Haims: New technology is changing Parkinson’s treatment
Parkinson’s disease is a progressive neurodegenerative disorder that affects millions of people worldwide. In the United States, it is estimated that almost one million people have Parkinson’s. Further, it is estimated that the annual incidence of Parkinson’s may be between 60,000 and 90,000 people a year — 50% higher than previous estimates.
Traditional treatment options for Parkinson’s often involve medications along with exercise routines that manage symptoms, but unfortunately, they often fall short of providing long-term relief. For some people, an invasive surgical procedure approved by the FDA 20 years ago called deep brain stimulation has proven successful and has provided longer-term relief. Now, advancements in a therapy approved by the FDA less than a decade ago called focused ultrasound therapy are showing great promise in managing the symptoms and improving the quality of life for Parkinson’s patients.
Focused ultrasound therapy utilizes high-intensity ultrasound waves to selectively target and destroy specific brain tissues responsible for Parkinson’s symptoms. By making precise cuts in specific regions of the brain, this therapy is proving successful in treating Parkinson’s ailments. The treatment was FDA approved in 2016 for people with essential tremors and was more recently approved to treat dyskinesia (uncontrolled, involuntary movement) and motor impairment in Parkinson’s disease. This non-invasive approach offers several advantages over traditional surgical procedures such as DBS, as it does not require incisions or the insertion of electrodes into the brain.
Clinical studies and research have shown promising outcomes for focused ultrasound. Now therapies are being developed that demonstrate substantial improvements in tremor control, reducing motor symptoms, rigidity, and bradykinesia (slowness of movement) with Parkinson’s disease. Furthermore, this therapy has the potential to provide long-lasting benefits, allowing patients to reduce their reliance on medications.
Focused ultrasound therapy is also showing some promise in temporarily opening the blood-brain barrier — a formidable obstacle in allowing molecules to pass through from blood to the brain. Normally, the blood-brain barrier keeps potentially toxic substances and pathogens from entering the brain while allowing water, oxygen and vital nutrients to reach the brain. Research published in the National Library of Medicine indicates that focused ultrasound therapy may not only increase the efficacy of pharmaceutical drug delivery to specific brain regions but also aid in the removal of harmful neurodegenerative proteins.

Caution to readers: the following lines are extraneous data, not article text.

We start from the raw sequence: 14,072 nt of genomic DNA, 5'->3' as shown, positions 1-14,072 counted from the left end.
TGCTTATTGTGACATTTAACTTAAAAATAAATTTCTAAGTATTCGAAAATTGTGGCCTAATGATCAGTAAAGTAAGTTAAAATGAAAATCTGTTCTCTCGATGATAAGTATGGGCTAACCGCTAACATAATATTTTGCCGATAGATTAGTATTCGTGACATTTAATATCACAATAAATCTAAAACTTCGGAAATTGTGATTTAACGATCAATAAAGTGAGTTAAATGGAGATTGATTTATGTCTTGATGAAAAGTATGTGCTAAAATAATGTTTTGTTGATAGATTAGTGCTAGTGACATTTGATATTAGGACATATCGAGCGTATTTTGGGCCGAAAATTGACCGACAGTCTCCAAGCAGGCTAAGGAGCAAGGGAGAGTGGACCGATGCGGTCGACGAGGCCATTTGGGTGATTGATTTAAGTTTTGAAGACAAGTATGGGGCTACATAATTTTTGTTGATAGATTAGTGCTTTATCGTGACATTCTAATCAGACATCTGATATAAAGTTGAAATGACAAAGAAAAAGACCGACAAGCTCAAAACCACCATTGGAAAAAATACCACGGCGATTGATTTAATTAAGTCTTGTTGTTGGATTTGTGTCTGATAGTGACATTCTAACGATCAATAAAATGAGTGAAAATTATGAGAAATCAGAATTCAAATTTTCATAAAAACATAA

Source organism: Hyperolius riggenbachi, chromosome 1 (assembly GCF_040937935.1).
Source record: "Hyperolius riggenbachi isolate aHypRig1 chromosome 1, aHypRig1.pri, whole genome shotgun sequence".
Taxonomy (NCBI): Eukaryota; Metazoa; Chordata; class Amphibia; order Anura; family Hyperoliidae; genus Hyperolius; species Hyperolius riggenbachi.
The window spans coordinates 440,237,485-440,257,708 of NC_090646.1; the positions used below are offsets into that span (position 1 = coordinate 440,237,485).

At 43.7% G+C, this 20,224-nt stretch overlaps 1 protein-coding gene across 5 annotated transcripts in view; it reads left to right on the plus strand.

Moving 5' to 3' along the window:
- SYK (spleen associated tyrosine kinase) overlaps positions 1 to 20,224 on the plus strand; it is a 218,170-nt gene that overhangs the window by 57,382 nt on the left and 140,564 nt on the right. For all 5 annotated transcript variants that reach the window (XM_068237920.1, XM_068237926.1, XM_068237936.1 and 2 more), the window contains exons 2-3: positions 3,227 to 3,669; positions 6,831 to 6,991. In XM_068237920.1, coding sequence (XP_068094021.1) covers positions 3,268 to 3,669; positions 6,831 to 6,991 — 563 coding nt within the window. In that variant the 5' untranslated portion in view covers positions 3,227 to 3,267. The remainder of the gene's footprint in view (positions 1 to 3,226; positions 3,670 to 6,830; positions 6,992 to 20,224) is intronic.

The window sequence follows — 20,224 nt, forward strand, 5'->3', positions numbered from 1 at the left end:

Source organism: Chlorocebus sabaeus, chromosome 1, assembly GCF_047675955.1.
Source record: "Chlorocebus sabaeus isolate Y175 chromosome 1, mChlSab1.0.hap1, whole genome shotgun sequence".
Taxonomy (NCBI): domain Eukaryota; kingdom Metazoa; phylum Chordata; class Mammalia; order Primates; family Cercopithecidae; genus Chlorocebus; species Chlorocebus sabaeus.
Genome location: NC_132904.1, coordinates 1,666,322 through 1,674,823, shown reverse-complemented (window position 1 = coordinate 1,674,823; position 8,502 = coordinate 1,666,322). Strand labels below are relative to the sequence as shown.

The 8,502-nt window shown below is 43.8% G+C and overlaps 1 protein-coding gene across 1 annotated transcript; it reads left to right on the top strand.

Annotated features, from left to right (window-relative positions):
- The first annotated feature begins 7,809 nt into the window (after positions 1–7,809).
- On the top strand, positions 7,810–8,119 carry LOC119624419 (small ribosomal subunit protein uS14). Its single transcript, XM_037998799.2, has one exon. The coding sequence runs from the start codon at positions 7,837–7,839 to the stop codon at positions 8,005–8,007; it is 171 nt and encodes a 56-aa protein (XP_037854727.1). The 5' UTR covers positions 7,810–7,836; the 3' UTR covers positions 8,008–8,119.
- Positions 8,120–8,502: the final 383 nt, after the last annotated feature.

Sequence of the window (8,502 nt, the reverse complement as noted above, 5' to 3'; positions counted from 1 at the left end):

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While focused ultrasound therapy holds tremendous potential for Parkinson’s treatment, there are challenges. According to the Michael J. Fox Foundation, “FUS is approved only for treatment on only one side of the brain, meaning it only helps symptoms on one side of the body. This is because, when done on both sides of the brain, FUS may cause speech, swallowing or memory problems.”
Continued research and development efforts are crucial to optimize this innovative technology and improve accessibility for individuals with Parkinson’s disease. Additionally, longer and larger trials will be necessary to determine the efficacy and safety of this technique in persons with Parkinson’s disease.
Ultrasound therapy holds great promise in improving the quality of life for individuals living with this challenging neurodegenerative disorder. If you or someone you know is afflicted with this disease, make an effort to go online and learn about new research. The Michael J. Fox Foundation, Parkinson Research Foundation, The American Parkinson Disease Association, and The National Institute of Neurological Disorders and Stroke are great resources.
Judson Haims is the owner of Visiting Angels Home Care in Eagle County. He is an advocate for our elderly and available to answer questions. His contact information is VisitingAngels.com/comtns and 970-328-5526.